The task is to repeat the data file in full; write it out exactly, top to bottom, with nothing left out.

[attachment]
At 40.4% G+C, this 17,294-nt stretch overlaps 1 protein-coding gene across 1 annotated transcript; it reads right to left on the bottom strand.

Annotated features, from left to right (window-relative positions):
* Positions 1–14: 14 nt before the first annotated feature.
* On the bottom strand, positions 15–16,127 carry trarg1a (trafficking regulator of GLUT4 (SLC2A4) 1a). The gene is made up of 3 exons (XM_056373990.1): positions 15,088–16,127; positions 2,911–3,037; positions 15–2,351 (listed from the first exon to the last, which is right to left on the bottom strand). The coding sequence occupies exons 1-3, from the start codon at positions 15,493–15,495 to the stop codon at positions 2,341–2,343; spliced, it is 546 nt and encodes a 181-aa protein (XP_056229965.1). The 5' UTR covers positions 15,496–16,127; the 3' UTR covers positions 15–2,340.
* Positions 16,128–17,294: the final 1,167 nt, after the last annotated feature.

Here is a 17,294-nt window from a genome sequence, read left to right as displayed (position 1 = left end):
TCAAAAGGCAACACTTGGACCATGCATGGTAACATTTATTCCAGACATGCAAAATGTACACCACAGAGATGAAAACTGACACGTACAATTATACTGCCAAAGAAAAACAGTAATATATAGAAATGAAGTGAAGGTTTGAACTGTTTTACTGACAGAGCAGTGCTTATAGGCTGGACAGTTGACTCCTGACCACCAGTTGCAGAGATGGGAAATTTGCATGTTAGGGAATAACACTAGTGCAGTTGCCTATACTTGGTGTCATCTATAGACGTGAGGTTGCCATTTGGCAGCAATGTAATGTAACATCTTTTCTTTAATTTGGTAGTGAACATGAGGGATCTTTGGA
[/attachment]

At 40.4% G+C, this 17,294-nt stretch overlaps 1 protein-coding gene across 1 annotated transcript; it reads right to left on the bottom strand.

Annotated features, from left to right (window-relative positions):
* Positions 1–14: 14 nt before the first annotated feature.
* On the bottom strand, positions 15–16,127 carry trarg1a (trafficking regulator of GLUT4 (SLC2A4) 1a). The gene is made up of 3 exons (XM_056373990.1): positions 15,088–16,127; positions 2,911–3,037; positions 15–2,351 (listed from the first exon to the last, which is right to left on the bottom strand). The coding sequence occupies exons 1-3, from the start codon at positions 15,493–15,495 to the stop codon at positions 2,341–2,343; spliced, it is 546 nt and encodes a 181-aa protein (XP_056229965.1). The 5' UTR covers positions 15,496–16,127; the 3' UTR covers positions 15–2,340.
* Positions 16,128–17,294: the final 1,167 nt, after the last annotated feature.

Here is a 17,294-nt window from a genome sequence, read left to right as displayed (position 1 = left end):
TCAAAAGGCAACACTTGGACCATGCATGGTAACATTTATTCCAGACATGCAAAATGTACACCACAGAGATGAAAACTGACACGTACAATTATACTGCCAAAGAAAAACAGTAATATATAGAAATGAAGTGAAGGTTTGAACTGTTTTACTGACAGAGCAGTGCTTATAGGCTGGACAGTTGACTCCTGACCACCAGTTGCAGAGATGGGAAATTTGCATGTTAGGGAATAACACTAGTGCAGTTGCCTATACTTGGTGTCATCTATAGACGTGAGGTTGCCATTTGGCAGCAATGTAATGTAACATCTTTTCTTTAATTTGGTAGTGAACATGAGGGATCTTTGGA